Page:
6. SHE TURNED DOWN A SUPPORTING ROLE IN WUTHERING HEIGHTS.

When Olivier was cast as Heathcliff in Wuthering Heights, Leigh campaigned to play opposite him as Cathy. Instead, director William Wyler offered her the supporting role of Isabella. Leigh, who was perhaps already focusing on Scarlett O’Hara, said, “I’ll play Cathy or I’ll play nothing.” Wyler thought she was crazy and later recalled saying, “"For a first part [in Hollywood], you’ll never get anything better than Isabella.' I made this deathless prediction. She sure showed me.”

7. FILMING GONE WITH THE WIND WAS EXHAUSTING.

Famously, Leigh won the role of Scarlett O’Hara over hundreds of actresses, including heavyweights like Bette Davis, Joan Crawford, Katharine Hepburn, and Paulette Goddard. During filming, Leigh worked 16 hours a day, six days a week, for 125 days. Cammie Conlon, who played Bonnie Blue Butler, said, “I have candids of her taken on set. She is exhausted. She is exhausted. She was in every scene, almost.” To deal with the stress, Leigh chain-smoked, burning through four packs of cigarettes a day.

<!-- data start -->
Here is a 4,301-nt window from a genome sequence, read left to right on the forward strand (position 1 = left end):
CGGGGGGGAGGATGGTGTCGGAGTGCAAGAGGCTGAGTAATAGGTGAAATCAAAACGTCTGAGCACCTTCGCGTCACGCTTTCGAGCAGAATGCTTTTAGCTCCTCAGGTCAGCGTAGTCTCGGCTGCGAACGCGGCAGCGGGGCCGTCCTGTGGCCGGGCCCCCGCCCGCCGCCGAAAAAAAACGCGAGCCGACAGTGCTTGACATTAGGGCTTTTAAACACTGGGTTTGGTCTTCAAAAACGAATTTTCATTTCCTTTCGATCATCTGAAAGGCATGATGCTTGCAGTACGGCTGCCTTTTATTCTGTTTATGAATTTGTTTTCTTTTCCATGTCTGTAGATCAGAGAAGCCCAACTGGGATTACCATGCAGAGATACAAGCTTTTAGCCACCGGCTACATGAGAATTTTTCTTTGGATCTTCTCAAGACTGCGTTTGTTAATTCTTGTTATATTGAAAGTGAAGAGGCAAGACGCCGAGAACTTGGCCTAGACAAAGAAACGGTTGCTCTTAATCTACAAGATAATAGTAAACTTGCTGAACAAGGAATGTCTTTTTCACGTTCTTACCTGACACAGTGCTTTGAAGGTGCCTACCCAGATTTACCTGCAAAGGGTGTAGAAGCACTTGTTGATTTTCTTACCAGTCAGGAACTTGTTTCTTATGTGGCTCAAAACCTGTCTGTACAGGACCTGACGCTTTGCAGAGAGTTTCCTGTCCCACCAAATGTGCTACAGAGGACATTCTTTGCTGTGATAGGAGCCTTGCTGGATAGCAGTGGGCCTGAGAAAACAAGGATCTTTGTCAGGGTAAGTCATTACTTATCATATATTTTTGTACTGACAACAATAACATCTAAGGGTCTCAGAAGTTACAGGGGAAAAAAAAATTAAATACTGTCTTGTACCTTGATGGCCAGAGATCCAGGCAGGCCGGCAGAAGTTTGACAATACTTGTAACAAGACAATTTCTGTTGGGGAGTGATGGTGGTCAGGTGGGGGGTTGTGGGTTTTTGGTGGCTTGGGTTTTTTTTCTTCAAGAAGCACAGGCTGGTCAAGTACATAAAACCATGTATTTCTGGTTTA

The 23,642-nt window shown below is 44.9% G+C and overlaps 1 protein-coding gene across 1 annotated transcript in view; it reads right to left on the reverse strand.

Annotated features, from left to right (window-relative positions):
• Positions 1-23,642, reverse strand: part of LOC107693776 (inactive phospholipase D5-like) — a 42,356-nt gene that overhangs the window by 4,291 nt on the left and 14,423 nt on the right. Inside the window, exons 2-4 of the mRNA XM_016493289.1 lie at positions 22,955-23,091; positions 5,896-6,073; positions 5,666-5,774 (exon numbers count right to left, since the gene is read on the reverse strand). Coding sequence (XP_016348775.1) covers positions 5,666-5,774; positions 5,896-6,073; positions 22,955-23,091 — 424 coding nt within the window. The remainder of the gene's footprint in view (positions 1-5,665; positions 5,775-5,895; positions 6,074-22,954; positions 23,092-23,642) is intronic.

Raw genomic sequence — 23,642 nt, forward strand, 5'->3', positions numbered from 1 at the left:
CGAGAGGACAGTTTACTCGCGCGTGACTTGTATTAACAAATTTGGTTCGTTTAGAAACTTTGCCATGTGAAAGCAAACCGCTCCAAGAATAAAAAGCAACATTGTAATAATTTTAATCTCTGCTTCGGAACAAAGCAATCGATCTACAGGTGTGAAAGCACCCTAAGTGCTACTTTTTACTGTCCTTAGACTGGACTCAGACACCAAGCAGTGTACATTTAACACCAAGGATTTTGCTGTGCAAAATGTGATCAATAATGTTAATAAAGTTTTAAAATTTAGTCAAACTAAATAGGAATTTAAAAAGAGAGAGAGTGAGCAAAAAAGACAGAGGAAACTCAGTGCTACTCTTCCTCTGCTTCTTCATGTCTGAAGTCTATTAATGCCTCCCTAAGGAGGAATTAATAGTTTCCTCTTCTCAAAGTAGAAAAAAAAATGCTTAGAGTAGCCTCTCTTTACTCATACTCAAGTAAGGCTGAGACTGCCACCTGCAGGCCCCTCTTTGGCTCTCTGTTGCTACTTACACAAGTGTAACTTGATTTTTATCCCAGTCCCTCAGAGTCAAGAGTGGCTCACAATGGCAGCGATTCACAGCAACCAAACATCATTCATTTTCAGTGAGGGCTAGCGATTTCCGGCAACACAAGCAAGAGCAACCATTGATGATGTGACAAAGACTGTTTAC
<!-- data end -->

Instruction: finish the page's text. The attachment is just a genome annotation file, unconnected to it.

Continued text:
Incidentally, Leigh was paid $25,000 for Gone With The Wind. Clark Gable, who worked 71 days, was paid $120,000.

8. DESERVEDLY, LEIGH WON AN OSCAR FOR HER PERFORMANCE IN GONE WITH THE WIND.

Leigh took home the trophy for Best Actress in 1939.

9. DESPITE HER SUCCESS, LEIGH WAS REJECTED FOR A PART IN REBECCA.

When Olivier was cast in Alfred Hitchcock’s Rebecca, Leigh set her heart on playing Mrs. de Winter. But no one—not even Olivier—thought she was right for the character, who is supposed to be timid and weak. Leigh was thought too fiery and confident, and the part went to Joan Fontaine. (You can watch her screen test for Rebecca above.)

10. A FALL DURING FILMING LED TO A MISCARRIAGE—AND A BREAKDOWN.

During the filming of Caesar and Cleopatra, Leigh discovered she was pregnant with Olivier’s child. One day, while filming a scene where she had to run across a polished floor, she slipped and fell, causing a miscarriage. Some believe this trauma led to a mental breakdown. Leigh became deeply depressed and started lashing out at people over nothing, or she became hyperactive, staying up all night long. She was showing signs of what would later be diagnosed as bipolar disorder.

11. SHE WON A SECOND OSCAR FOR PLAYING A SOUTHERN BELLE.